Opposition leader Aung San Suu Kyi has cast her ballot in Myanmar's elections.
Suu Kyi voted Sunday in a polling station near her home in Yangon.
She is running for a seat she has held in the lower house of Parliament, which she's expected to win easily. Her opposition party, the National League for Democracy, is also expected to win in a race against the ruling Union Solidarity Development Party, made up largely of former junta members.
Alexander Lambsdorff, head of the European Union's chief observer at the Myanmar elections, was monitoring voting at the school where Suu Kyi cast her ballot and said the historic vote seemed to be going well.
"I can say at this time, on the morning of election day, that so far what we are observing is a procedure that looks as if it's rather reliable." He added that, "it's not free of flaws or shortcomings, but we did not expect that."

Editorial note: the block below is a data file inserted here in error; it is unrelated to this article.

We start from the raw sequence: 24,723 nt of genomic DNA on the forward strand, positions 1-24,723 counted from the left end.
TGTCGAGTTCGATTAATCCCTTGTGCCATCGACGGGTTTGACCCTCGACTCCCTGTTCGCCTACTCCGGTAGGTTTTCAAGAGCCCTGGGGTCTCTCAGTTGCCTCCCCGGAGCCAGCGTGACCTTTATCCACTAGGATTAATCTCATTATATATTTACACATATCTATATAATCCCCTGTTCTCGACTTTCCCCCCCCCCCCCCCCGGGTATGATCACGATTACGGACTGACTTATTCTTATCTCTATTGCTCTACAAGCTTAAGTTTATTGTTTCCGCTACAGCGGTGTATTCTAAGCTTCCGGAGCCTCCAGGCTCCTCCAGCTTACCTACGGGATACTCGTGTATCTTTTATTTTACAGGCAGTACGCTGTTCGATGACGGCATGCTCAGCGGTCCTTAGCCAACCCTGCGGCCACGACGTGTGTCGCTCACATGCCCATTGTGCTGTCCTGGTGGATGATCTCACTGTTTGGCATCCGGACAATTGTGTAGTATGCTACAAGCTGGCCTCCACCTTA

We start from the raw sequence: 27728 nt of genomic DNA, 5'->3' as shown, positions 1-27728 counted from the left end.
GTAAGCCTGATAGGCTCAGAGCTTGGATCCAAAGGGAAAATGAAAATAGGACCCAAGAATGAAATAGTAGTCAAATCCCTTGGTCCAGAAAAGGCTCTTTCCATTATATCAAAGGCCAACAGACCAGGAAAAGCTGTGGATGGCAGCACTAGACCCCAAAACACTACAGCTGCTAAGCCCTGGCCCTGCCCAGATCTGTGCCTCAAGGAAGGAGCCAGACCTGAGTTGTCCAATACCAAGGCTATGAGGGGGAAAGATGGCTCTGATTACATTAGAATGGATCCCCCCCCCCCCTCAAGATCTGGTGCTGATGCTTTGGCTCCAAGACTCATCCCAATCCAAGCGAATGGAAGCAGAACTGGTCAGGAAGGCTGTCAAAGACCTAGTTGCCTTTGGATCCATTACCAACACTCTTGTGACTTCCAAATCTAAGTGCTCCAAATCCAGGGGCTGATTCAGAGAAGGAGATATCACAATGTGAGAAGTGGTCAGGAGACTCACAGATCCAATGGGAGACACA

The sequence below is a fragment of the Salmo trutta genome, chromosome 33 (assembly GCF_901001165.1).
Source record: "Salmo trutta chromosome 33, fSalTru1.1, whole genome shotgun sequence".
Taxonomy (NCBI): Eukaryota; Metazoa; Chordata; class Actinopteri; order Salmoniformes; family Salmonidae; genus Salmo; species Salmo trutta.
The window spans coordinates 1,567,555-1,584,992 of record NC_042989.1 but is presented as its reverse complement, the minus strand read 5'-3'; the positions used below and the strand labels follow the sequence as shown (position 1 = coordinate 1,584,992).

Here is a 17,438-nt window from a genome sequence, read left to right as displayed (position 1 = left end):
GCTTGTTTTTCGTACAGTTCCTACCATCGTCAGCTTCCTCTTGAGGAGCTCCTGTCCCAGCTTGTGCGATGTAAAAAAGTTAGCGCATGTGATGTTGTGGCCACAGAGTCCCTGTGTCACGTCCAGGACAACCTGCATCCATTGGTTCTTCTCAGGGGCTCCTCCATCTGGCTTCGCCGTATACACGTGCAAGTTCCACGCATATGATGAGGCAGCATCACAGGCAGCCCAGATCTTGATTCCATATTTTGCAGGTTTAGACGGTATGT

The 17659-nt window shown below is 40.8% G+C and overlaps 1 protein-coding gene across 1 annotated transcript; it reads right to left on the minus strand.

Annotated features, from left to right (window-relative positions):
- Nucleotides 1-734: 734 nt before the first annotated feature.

Suu Kyi's party won just over 80 percent of parliamentary seats in the 1990 general election, even though she and her top deputy were under house arrest.
A shocked army refused to seat the winning lawmakers, with the excuse that a new constitution first had to be implemented — a task that ended up taking 18 years to accomplish.
Suu Kyi was again under house arrest for the next general election in 2010, which the NLD boycotted because it considered election laws unfair.
Still, the vote ended the junta era — which had begun in 1962 — and ultimately installed President Thein Sein, a former general who began instituting political and economic reforms to end Myanmar's isolation from much of the world and jumpstart its moribund economy.
Sunday's elections are seen as a test whether the military's grip on power will loosen, allowing the country to transition toward greater democracy.
Myanmar was ruled by a junta for 50 years until 2011, and then for five years by a quasi-civilian government comprising former generals.